The European Commission has released its Winter 2022 Economic Forecast for this year and the next, predicting a slower pace of growth when compared to 2021 due to high energy costs, supply chain issues, and the disruptions from COVID-19.
Last year, the European Union’s (EU) economy expanded by 5.3 percent. For 2022, the commission expects growth to fall to around 4 percent, declining further to 2.8 percent in 2023, according to a Feb. 10 Economic Forecast press release. The EU reached its pre-pandemic GDP level in the third quarter of 2021. By the end of 2022, all member states are expected to have passed this milestone.
In spring last year, the EU saw a rebound in economic activity that continued strongly for the first three quarters. In the last quarter, growth slowed to 0.4 percent. Though such a slowdown was expected, it was “sharper than projected” as challenges to growth intensified.
Such challenges included the surge in COVID-19 infections due to the spread of the Omicron variant, supply chain disruptions, and high energy prices. These pressures are expected to continue to some degree this year as well.
Economic growth will be affected as shortages of semiconductors, some critical metals, and other supply bottlenecks will weigh on the region’s production activity for at least the first half of 2022.
Energy prices are predicted to remain elevated, acting as a drag on economic growth as well as boosting inflationary pressures. In the long term, the commission sees the EU’s expansionary phase to remain strong due to favorable financing, high household savings, a strong labor market, etc.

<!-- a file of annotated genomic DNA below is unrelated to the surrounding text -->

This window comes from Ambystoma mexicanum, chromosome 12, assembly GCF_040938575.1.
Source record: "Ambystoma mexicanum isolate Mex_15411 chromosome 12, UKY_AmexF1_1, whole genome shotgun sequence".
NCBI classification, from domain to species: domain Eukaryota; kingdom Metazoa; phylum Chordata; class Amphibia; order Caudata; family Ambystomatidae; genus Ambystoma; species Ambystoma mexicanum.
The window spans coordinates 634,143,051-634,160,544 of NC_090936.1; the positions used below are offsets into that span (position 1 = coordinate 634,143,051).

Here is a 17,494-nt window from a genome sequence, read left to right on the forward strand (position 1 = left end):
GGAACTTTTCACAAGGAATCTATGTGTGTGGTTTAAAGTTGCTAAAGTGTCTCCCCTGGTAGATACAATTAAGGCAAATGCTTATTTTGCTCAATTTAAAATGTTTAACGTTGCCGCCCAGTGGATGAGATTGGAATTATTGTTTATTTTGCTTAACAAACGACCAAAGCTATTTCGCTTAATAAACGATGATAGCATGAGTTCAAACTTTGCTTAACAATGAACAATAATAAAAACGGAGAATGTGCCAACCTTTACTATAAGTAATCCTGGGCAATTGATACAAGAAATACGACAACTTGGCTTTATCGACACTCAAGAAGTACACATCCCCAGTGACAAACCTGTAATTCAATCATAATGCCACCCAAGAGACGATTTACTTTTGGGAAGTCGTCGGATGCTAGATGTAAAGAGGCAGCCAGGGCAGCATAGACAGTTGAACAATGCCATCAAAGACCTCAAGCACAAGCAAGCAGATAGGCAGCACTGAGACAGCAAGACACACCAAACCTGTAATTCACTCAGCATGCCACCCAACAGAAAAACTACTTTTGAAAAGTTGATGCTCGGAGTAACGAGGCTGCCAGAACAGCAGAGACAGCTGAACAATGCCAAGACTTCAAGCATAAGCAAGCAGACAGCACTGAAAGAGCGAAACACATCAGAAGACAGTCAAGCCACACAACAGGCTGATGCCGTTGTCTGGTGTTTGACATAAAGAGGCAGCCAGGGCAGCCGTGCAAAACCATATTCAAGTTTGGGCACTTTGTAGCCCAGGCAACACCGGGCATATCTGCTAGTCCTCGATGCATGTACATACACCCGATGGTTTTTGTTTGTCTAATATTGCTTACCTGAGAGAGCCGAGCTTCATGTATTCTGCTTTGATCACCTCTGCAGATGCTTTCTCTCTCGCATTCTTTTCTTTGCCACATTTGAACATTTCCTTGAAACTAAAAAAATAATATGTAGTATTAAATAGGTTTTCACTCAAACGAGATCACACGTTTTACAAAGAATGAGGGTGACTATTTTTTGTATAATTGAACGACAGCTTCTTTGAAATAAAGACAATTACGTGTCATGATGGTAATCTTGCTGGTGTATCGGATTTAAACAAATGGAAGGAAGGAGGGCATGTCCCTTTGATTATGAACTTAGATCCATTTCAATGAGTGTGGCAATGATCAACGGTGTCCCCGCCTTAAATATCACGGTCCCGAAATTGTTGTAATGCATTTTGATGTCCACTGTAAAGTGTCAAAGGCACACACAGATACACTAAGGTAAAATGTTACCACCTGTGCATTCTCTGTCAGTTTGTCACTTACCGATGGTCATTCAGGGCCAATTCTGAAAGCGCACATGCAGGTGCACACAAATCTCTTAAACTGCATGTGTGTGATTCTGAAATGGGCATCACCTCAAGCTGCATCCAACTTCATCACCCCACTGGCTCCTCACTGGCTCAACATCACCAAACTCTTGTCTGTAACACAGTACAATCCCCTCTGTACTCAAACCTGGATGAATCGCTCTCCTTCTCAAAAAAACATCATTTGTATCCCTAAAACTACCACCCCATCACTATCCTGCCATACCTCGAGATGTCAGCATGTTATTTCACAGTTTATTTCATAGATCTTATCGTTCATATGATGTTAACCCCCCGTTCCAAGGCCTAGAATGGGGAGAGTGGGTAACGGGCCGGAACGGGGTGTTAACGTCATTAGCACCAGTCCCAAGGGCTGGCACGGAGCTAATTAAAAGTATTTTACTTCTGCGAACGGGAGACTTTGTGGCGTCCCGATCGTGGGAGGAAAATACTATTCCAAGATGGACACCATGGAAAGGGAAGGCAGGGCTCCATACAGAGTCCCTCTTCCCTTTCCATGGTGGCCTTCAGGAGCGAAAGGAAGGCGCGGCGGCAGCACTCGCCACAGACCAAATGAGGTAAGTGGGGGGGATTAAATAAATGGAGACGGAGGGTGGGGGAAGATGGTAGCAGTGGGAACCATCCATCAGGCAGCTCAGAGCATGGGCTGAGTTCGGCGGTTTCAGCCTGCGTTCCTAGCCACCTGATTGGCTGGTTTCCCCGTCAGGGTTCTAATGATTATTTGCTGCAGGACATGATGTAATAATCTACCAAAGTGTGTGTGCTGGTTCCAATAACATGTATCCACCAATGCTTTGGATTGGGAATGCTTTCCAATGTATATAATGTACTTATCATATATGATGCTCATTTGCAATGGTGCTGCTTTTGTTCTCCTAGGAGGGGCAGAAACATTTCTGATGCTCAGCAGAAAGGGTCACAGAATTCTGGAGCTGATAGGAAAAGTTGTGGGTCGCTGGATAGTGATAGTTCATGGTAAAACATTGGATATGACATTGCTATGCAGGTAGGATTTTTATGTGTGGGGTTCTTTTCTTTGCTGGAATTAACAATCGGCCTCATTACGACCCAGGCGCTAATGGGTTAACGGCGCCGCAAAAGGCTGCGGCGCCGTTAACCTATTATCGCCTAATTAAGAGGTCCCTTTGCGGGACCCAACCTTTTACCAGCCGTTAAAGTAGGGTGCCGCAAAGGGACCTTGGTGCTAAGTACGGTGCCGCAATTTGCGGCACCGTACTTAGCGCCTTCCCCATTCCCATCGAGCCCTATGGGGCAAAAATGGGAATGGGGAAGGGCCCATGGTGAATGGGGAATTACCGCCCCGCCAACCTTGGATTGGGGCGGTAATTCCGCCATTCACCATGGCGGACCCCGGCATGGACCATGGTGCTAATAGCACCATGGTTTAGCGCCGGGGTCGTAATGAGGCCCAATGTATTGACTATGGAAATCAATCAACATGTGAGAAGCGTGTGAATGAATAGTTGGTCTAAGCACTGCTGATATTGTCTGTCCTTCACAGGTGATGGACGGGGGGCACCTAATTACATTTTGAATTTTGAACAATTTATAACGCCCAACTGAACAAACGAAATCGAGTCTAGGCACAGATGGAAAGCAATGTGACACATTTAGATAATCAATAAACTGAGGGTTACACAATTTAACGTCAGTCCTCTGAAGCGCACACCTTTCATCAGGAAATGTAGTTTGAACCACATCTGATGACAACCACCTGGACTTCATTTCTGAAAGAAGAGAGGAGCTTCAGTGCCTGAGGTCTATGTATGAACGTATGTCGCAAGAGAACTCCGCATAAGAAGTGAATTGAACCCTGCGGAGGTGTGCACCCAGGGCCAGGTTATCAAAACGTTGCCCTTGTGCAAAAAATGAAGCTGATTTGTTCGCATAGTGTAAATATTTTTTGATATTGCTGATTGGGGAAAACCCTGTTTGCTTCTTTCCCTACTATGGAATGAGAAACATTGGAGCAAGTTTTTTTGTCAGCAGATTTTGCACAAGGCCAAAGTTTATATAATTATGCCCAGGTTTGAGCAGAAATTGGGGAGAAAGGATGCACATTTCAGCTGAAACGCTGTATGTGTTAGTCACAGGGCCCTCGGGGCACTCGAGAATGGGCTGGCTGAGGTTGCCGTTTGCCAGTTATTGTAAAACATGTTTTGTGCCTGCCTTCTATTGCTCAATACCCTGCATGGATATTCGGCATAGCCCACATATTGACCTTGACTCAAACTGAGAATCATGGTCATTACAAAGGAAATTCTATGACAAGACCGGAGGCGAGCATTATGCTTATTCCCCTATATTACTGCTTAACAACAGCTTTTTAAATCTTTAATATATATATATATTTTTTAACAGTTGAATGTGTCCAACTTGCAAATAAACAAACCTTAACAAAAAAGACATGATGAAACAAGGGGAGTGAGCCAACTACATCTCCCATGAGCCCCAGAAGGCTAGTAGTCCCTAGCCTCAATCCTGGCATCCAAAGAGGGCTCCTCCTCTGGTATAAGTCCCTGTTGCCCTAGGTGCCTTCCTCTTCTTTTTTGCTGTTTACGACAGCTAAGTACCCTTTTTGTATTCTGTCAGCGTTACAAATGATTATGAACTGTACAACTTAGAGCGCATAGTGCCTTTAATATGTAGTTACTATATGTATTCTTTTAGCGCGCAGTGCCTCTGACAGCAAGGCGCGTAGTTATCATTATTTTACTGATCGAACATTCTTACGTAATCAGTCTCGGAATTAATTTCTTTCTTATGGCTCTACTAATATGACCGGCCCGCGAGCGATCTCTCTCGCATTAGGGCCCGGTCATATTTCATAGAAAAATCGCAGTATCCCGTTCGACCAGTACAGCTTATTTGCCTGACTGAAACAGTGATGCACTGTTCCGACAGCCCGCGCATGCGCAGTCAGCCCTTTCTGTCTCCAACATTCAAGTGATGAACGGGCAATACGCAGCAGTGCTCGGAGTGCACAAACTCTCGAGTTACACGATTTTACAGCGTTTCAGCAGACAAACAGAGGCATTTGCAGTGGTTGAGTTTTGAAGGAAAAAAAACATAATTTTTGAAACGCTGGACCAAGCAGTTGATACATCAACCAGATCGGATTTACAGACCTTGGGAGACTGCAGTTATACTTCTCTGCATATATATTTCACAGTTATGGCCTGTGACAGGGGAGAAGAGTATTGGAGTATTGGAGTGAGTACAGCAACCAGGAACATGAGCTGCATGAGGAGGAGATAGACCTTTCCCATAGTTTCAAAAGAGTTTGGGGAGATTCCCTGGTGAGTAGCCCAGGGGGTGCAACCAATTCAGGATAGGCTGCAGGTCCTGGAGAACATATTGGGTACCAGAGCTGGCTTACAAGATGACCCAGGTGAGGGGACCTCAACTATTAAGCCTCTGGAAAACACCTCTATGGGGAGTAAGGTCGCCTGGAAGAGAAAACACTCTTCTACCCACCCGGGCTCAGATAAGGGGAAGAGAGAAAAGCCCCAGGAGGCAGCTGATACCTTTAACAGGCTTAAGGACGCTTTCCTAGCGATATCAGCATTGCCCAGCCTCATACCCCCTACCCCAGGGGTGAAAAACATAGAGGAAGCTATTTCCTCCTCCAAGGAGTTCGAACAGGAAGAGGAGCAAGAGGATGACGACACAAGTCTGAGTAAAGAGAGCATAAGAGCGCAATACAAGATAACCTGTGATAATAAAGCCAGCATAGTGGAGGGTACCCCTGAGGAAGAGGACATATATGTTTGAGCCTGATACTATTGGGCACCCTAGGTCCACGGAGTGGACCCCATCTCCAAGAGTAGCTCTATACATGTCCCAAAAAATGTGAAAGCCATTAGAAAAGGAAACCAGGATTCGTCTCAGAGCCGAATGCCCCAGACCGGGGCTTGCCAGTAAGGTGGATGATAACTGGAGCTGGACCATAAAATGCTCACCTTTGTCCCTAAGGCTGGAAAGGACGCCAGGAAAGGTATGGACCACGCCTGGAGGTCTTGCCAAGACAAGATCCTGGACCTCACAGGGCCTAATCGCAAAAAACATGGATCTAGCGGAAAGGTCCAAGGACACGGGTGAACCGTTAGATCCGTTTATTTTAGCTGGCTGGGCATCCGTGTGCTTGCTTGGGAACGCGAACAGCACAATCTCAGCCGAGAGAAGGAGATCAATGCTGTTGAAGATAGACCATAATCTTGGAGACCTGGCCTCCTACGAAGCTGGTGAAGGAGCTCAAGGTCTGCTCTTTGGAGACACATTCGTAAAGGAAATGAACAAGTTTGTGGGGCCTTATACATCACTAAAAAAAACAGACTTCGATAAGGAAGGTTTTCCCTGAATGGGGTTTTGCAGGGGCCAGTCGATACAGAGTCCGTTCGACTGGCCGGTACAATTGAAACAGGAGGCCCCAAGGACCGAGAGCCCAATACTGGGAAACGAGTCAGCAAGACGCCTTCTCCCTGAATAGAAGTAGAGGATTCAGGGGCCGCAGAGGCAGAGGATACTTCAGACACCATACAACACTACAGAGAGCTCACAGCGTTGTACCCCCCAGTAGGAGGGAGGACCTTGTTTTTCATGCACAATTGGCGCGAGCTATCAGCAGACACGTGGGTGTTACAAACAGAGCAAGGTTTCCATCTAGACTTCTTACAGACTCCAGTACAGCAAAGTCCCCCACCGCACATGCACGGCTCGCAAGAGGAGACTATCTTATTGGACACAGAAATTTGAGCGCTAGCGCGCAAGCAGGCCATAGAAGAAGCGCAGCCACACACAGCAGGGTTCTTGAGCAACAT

In Q4, 2021, inflation in the euro bloc reached a record rate of 4.6 percent. For the first quarter of this year, the commission expects inflation to peak at 4.8 percent. Until the third quarter, inflation is projected to remain above 3 percent after which it might decline to 2.1 percent due to easing down of energy prices and supply constraints.
European inflation is pegged at 3.5 percent for 2022, up from 2.6 percent last year. This will then move below the European Central Bank’s target of 2 percent in 2023, the European Commission stated.
“The significant rise in inflation and energy prices, along with supply chain and labor market bottlenecks, are holding back growth. Looking ahead, however, we expect to switch back into high gear later this year as some of these bottlenecks ease. The EU’s fundamentals remain strong and will be boosted further as countries start to put their Recovery and Resilience Plans into full effect,” said Valdis Dombrovskis, Executive Vice-President for Economy that Works for People, in the report.
Uncertainty and risks regarding the winter forecast “remain high,” with the main reason being the unpredictability of the COVID-19 pandemic, said Paolo Gentiloni, the Commissioner for Economy at a press conference revealing the report.
Germany, which grew by 8 percent in 2021, is predicted to grow by 3.6 percent in 2022 and 2.6 percent in 2023. For other major nations like France, Italy, and Spain, growth for 2022 is expected to be 3.6 percent, 4.1 percent, and 5.6 percent.